For Zoe Kazan & Canlis Regulars, Life's an Endlessly Tender Slab of Filet Mignon"/>
The Dinner: Canlis salad, watermelon gazpacho, zucchini soup, rye Manhattans, and filet mignon at Canlis, 2576 Aurora Ave N, 283-3313 QUEEN ANNE.
The Screenplate: Zoe Kazan is 28 years old, but appears to be about half that. She could star on 90210 until she's 40 and no one would look askance. So when she's cast as an adult male character's idea of a dream woman, as she is in Ruby Sparks (which Kazan herself wrote), it can make for a creepy couple of hours for just about any man not named Roman Polanski.
Fortunately, the adult male character, Calvin, lusting after Ruby (Kazan) is Paul Dano, Kazan's gangly real-life boyfriend who probably doesn't donate too much money to Gillette. And it also helps that this puberty-challenged pair does little more than smooch onscreen, and dispassionately at that. The uncomfortable boner threat, therefore, is reduced mightily.
Sparks is reminiscent of (500) Days of Summer, in that it is a quirky hipster dramedy that treats Los Angeles like a real city versus concentrating the action on the Sunset Strip. Dano's Calvin wrote a hit novel when he was 19, but has been suffering from writer's block ever since. His psychiatrist (Elliott Gould) instructs him to write something bad. What Calvin writes, however, ends up being very good. In so doing, he creates his dream girl, Ruby Sparks, who soon emerges as flesh and bone.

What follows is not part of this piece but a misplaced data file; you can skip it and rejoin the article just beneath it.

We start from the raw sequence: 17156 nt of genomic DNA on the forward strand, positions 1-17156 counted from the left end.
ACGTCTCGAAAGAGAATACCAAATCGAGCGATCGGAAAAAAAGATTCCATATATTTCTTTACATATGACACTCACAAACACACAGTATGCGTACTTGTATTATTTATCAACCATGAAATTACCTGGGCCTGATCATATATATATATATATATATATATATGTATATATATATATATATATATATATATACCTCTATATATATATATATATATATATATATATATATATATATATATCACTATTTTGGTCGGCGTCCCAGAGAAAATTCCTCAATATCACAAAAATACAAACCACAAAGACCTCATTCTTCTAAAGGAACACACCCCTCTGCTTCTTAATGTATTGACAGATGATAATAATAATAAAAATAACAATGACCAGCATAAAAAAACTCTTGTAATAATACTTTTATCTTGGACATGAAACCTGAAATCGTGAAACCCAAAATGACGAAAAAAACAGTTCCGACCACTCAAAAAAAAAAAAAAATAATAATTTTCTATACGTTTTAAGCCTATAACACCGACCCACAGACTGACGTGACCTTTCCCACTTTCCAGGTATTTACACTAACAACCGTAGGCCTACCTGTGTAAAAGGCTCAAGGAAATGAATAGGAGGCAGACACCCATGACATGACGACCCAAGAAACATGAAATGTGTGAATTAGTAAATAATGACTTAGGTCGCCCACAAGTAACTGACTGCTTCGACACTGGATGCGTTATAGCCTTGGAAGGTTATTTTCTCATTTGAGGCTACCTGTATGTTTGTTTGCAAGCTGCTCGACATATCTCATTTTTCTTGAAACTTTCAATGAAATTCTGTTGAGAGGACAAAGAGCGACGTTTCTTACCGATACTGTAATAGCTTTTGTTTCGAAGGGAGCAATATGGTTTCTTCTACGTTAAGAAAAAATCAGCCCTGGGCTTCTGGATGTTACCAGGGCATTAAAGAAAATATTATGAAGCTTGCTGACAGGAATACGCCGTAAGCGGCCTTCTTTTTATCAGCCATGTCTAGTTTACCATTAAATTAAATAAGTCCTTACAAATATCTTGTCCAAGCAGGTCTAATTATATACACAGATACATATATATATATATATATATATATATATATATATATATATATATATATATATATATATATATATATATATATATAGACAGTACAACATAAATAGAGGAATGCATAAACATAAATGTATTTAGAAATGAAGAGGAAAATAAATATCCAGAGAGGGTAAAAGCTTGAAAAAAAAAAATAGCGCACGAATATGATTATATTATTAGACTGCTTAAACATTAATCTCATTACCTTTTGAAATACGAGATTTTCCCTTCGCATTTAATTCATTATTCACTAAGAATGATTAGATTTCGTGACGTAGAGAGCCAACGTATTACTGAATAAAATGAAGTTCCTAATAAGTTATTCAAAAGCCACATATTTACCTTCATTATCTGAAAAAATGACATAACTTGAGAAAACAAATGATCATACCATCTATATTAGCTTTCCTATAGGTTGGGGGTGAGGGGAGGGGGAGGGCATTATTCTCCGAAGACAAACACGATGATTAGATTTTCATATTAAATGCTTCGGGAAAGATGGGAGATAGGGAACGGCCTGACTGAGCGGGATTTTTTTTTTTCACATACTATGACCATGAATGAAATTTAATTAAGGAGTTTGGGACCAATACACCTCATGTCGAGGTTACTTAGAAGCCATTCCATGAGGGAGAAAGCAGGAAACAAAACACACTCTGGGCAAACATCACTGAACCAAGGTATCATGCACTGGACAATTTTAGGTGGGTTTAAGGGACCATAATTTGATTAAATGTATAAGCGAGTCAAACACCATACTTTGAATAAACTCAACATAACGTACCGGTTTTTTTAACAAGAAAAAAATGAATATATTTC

The film proceeds to send up romantic comedy archetypes before falling neatly in line with them. Bit roles are populated by name actors (Gould, Annette Bening, Antonio Banderas, Steve Coogan). Such magnetism would be impressive for most novice screenwriters, but Kazan's last name is Kazan--she's the granddaughter of Elia Kazan, one of the most powerful (and controversial) producers in Hollywood history. That Kazan is named Kazan isn't her fault and shouldn't diminish her talent, but it's no stretch to presume it made getting Ruby Sparks greenlit that much easier. Sofia Coppola's an obvious parallel; hopefully Kazan will never make a movie as spectacularly boring and pointless as Somewhere.
If Kazan lived in Seattle, she'd eat at Canlis. Not once in awhile, but weekly -- perhaps nightly -- whenever she's not off on a junket or starring in an off-Broadway play or portraying George Clooney's daughter in an Alexander Payne movie. She'd have her chair pulled out for her by one of the Canlis brothers, and the pianist would play her favorite Bon Iver song after she finishes the restaurant's famous salad. The price of things wouldn't matter; the experience would be sublime.
Life is easy for Zoe Kazan, just as it is for Canlis' regulars. Through birthright or elbow grease, they are obscenely successful and/or rich. Nobody knows what it's like to be them except them, so they surround themselves with one another. It's nice to parachute into this world from time to time, wondering what it'd be like to fly that high in perpetuity, while feeling a little embarrassed that beneath the bridge lurks some downtrodden soul who would brawl for your scraps.